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Grammar check: anticipative subject
Thread poster: Natalia Zudaire

Natalia Zudaire  Identity Verified
Local time: 15:19
English to Spanish
+ ...
Nov 5, 2004

I know the use of anticipative subject "it", as in: It is a fine sunny day.
now, how do I use it with "they" or "there"?

[Here they should be described the issues......]

[Here there should be described the issues......]


im lost...


pd: thanks in advance =)

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Local time: 20:19
... here Nov 5, 2004

[Here they should be described the issues......]

The issues should be described here (or are to be described here)

[Here there should be described the issues......]


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ntext  Identity Verified
United States
Local time: 13:19
Partial member
German to English
+ ...
They were sunny days. Nov 5, 2004

There were sunny days and there were rainy days.

Here the issues should be described.
The issues should be described here.

I hope that answers your question.

BTW, you should generally post this type of inquiry as a KudoZ question (English monolngual).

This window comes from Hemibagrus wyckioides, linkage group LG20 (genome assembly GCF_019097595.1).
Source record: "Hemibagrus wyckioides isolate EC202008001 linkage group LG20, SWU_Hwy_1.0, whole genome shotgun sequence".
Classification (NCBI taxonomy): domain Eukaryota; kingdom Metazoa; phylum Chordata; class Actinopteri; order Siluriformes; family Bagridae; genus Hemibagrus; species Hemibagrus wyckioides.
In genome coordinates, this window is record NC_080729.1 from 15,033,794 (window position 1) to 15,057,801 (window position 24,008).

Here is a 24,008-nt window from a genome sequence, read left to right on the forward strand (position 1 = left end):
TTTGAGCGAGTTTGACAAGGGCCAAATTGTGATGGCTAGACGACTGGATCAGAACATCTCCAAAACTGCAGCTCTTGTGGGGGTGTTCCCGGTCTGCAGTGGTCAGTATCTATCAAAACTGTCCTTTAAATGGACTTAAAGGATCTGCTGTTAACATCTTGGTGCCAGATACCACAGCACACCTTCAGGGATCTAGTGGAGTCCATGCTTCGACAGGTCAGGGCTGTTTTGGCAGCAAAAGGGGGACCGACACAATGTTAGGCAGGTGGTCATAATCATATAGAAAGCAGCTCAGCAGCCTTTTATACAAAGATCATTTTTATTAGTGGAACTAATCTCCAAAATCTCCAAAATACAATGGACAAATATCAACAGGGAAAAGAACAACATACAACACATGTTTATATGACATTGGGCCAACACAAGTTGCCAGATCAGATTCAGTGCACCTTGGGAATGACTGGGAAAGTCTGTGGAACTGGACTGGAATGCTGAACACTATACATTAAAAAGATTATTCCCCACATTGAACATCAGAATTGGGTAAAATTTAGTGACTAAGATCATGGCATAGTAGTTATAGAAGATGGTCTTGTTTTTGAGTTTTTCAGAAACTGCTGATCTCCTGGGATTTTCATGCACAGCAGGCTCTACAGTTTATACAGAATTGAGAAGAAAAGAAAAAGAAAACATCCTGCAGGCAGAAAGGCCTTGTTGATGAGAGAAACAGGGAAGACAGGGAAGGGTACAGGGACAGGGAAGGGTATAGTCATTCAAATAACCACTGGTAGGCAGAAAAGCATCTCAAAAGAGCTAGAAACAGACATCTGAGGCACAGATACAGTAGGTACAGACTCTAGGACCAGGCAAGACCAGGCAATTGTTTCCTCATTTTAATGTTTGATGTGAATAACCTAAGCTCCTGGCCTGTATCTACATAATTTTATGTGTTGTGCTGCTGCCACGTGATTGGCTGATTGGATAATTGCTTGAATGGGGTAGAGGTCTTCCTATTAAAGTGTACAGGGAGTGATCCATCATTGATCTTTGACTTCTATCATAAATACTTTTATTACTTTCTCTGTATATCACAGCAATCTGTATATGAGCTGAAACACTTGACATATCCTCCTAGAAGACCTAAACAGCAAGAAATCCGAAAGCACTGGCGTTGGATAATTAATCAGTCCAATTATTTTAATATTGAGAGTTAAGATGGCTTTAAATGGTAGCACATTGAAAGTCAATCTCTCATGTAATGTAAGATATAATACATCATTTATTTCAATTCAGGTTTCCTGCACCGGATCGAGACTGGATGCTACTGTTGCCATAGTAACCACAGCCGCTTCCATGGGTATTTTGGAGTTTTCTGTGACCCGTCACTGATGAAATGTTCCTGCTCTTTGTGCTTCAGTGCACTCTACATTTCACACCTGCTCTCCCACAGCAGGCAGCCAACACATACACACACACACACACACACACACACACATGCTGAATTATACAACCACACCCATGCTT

[Edited at 2004-11-05 20:08]

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Robert Tucker
United Kingdom
Local time: 19:19
German to English
+ ...
With the aid of a university grammar Nov 5, 2004

Had a look at the grammar book (Quirk and Greenbaum) and it seems 'it' as in 'It is a fine sunny day' is not an anticipative subject but an empty/meaningless 'prop' word "used especially with climatic predications". (Well, actually, in 'it's a fine sunny day', I guess 'it' could just be taken as a pronoun for day. Examples given by Quirk and Greenbaum are: 'It's raining, snowing etc', 'It's getting dark' and 'It's noisy in here'.)

From the examples I can find, 'it' as an anticipative subject refers to an idea or notion which is regarded as singular (please let me know if you can think of any that are not) -

It should be considered that there are many issues arising from this.

'There' (as a neutral introductory subject) in existential sentences must be followed by some form of the verb 'to be' (not a passive construction) -

There should be descriptions of the issues here.

Presumably the fact that:

They, the issues, should be described here

is possible, but not:

x They should be described here, the issues x

(allowable in Romance languages where the verb does not need to be preceded by a pronoun?) is just a matter of accepted word order.

[Edited at 2004-11-06 11:23]

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Henry Hinds  Identity Verified
United States
Local time: 12:19
English to Spanish
+ ...
I saw your question... Nov 6, 2004

Mándame toda la frase y te la compongo, de gramática no sé nada pero como quiera, sale y vale. No es nada difícil.

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Grammar check: anticipative subject

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